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Showing posts from September, 2015

Not Thin, Crispy and Toasted "English Toast"

When I hear “English toast”, it reminds me of thin and crispy toast. Marmalade is spread on toast and have it with a nice cup of tea for breakfast in the UK. Sounds very English morning to me.
“English toast” in Japan seems to be different. Actually, I didn’t know it and I have never tried it. It is a local product, by KUDOPAN Co.,Ltd, particular to Aomori prefecture in Japan. I heard it's so popular among people in Aomori, the northernmost prefecture on the main island. As I mentioned, I didn't know it, but everyone there knows it. 
What is it like? Even if I haven’t tasted it, I can easily image the taste because it’s a sandwich with spread margarine and sprinkled granulated sugar, and not toasted. In Japan, round top bread is called “English sliced bread”. Since this type of bread is used for the products, it’s called “English toast.” I still don’t know why it says “toast” though.

Everyone but people in Aomori may think, “It’s so simple. I can make it at home!!”, but they say …

Kombucha - in English vs in Japanese -

Have you tried kombucha before? I suppose kombucha you may know could be “fermented tea”, but for Japanese, it’s not. It’s a drink made from powdered kelp called kombu

What you call kombucha was popular when I was a kid as “kocha-kinoko”, literally means “black tea mushroom”. Sounds weird, doesn’t it? It was not appetizing AT ALL to me, as a little girl. Due to such a weird name, I remember its existence, but I was too scared to try back then. 
Recently, I found a canned kombucha made in the US. I am already grown up enough to try, and I did. I did green tea and lemon flavored one. Unfortunately I didn’t taste any green tea, but as a drink it was good. Much better than I expected. 
BTW, Japanese kombucha is also good to drink and to season foods. When you have a chance, give it a try!

* FYI  -frm Wikipedia -

<History>  It is not known exactly how or where kombucha originated from.The drink was consumed in east Russia at least as early as 1900, and from there entered Europe.

Things that We Enjoy at Cafe

When we ate out and sat down to a meal, a green tea was served free of charge as welcome drink. And still "is" at many places. So many of us didn’t/don't take the tea as what we pay. When bottled green tea emerged in the market, we thought “Who on earth bought green tea??”. Now the bottled tea is very very popular so that many people take the tea as what they drink from a bottle. 
Bottled tea is still popular, but the new trend is also seen these days. New green tea cafes are mushrooming here and there. Each café has its own style, tea menu and tea food, but many cafes have the tea menu serving with kyusu (teapot). I know people in general go to such a new place mainly because they want to try its special food and sweets, not for tea. But once they visit and have some tea, they can find out its “real” taste and learn how to brew because many cafés teach it. Especially younger people, who didn’t know the real taste made from kyusu, seem to enjoy their green tea time.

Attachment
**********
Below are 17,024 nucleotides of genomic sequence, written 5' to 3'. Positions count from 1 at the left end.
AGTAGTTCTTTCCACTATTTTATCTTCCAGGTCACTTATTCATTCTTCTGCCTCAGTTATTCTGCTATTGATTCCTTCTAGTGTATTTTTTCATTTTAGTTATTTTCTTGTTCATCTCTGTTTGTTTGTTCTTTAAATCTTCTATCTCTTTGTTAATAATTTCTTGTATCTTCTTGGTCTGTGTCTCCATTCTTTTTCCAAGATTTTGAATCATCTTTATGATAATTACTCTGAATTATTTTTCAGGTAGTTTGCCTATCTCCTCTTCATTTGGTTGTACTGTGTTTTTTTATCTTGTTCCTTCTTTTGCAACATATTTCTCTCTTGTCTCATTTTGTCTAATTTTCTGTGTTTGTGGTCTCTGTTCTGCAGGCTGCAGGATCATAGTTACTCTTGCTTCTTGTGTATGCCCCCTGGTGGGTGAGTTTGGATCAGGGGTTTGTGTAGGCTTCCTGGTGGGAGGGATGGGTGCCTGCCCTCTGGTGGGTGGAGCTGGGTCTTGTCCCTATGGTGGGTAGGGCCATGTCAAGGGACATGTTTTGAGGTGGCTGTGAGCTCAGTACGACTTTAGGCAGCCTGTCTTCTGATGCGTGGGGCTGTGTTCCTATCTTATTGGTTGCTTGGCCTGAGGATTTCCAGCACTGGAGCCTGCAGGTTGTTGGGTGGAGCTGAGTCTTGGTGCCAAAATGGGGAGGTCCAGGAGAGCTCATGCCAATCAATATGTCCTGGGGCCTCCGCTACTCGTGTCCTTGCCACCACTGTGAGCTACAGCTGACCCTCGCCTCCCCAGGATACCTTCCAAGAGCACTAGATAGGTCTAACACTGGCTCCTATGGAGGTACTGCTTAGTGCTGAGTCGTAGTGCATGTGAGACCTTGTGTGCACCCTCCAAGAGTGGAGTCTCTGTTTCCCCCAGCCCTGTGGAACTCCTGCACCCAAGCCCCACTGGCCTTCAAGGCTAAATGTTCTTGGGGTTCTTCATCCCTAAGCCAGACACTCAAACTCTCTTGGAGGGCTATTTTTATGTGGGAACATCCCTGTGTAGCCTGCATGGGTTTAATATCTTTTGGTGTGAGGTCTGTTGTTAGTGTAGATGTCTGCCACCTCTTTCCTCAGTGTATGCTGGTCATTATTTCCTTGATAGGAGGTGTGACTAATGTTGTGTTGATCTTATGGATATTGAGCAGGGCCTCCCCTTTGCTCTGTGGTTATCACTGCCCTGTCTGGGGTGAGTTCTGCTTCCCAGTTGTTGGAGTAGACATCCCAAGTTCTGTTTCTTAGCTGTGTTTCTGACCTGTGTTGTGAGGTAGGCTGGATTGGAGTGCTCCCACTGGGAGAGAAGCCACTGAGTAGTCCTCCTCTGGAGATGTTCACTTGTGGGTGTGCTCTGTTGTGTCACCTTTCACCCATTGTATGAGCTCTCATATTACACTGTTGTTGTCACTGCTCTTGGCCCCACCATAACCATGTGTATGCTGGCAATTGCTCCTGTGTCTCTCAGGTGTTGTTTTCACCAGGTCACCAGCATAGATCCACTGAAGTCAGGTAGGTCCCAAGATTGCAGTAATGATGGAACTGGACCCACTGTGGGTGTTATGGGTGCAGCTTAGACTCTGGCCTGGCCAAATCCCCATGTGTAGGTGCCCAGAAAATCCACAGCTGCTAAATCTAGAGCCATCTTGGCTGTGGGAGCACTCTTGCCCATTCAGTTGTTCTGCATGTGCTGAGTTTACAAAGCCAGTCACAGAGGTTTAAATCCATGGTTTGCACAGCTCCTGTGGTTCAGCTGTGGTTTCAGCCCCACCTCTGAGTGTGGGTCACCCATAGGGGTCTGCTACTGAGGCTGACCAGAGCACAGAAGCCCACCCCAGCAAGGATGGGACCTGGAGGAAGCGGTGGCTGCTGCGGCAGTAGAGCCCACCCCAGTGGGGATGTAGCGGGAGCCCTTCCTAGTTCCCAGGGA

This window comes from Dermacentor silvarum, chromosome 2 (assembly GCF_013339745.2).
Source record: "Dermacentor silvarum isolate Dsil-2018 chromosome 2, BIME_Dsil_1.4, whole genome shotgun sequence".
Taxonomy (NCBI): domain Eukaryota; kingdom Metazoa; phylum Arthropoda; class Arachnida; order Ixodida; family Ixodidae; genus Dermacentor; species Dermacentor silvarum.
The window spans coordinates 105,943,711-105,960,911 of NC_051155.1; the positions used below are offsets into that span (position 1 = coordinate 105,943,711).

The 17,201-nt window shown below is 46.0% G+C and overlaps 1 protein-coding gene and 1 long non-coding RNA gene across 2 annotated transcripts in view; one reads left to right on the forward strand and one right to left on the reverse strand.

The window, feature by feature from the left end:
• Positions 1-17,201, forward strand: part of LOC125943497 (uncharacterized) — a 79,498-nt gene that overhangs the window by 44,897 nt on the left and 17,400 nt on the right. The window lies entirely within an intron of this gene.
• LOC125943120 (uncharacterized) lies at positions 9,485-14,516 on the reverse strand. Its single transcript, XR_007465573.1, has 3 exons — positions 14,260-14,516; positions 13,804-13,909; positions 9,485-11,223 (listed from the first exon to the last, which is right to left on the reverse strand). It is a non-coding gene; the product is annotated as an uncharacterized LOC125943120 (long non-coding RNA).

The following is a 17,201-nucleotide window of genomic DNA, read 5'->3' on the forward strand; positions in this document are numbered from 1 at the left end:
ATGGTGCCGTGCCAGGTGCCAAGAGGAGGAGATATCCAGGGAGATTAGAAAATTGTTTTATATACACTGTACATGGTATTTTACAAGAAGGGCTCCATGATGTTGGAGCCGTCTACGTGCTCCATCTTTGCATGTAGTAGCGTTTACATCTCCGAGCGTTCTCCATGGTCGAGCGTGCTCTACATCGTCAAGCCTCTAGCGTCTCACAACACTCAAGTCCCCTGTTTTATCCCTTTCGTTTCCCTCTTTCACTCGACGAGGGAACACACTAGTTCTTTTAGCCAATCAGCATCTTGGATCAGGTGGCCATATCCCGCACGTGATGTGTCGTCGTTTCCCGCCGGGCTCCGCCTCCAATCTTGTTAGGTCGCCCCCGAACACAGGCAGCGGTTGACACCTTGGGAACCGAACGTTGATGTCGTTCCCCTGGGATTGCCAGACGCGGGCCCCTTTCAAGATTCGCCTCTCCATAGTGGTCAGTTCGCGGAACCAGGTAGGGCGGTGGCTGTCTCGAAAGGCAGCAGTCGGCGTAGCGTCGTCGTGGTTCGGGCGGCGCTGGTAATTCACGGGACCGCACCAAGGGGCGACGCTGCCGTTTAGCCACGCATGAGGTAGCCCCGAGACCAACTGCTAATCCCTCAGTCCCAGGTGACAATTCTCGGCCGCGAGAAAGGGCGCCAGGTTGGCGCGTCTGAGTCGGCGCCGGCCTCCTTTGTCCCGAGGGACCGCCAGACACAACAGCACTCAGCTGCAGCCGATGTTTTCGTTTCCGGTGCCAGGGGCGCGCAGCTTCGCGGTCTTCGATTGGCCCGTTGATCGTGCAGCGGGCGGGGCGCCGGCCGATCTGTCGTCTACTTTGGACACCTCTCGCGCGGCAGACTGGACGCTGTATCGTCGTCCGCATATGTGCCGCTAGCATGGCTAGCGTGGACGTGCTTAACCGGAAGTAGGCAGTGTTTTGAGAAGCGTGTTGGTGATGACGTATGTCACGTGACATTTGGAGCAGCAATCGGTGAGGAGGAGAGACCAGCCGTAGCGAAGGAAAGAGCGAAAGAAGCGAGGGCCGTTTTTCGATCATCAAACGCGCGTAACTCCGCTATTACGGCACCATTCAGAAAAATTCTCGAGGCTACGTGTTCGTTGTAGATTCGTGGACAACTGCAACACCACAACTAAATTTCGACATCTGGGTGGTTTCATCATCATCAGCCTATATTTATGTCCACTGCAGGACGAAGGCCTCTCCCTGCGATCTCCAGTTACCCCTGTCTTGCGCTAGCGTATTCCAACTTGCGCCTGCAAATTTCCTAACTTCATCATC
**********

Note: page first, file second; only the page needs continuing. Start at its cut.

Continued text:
ICHO - withering -

To produce sencha, the tea is steamed or pan-fired in order to stop oxidization soon after plucked. For black tea, wilt the leaves for a while. This process known as "withering (icho in Japanese)" helps create a specific aroma. The aroma created by icho, called icho-ka,is considered as “not appropriate” for umami-centered sencha. But now the situation seems to be changing. Some farmers produce sencha with slight withering “on purpose”. 
Actually, sencha in the past would have a little bit of accidental natural aroma due to the lack of mechanization. The work would need more hands and took more time back then. So even plucked, the leaves were often left as they were. This caused unintentional withering, adding a faint aroma. I remember what an elderly people say: “Sencha in the past had sensitive flowery sweet aroma, which I liked better (than the one now)”. Since the standard of sencha was set by an organization at one point, the tea with icho-ka has not been valued as high q…

Particular about Texture

Japanese language is rich in words to express "texture". 
According to a research by National Food Research Institute (2003), there are 445 words to express texture in Japanese while 77 words in English. BIG difference, isn’t it? To name a few.....
When you eat those food below, I assume you could use CRISPY/CRISP, but we often use different words respectively. * lettuce = "shaki-shaki" * cucumber = "pori-pori". * crisps (chips) = “pari-pari” * toast = "kari-kari" What about CRUNCHY? * rice crackers = “bori-bori” * oat biscuits =”zaku-zaku” * tempura=”saku-saku”   CHEWY can be translated more than one. * fluffy pancake / rice cake = “mochi-mochi” * firm noodles = “koshi ga aru”
Of course, how you express texture is different from person to person, but you can see that we are busy in using different words depending on what we eat. Even teatime is no exception.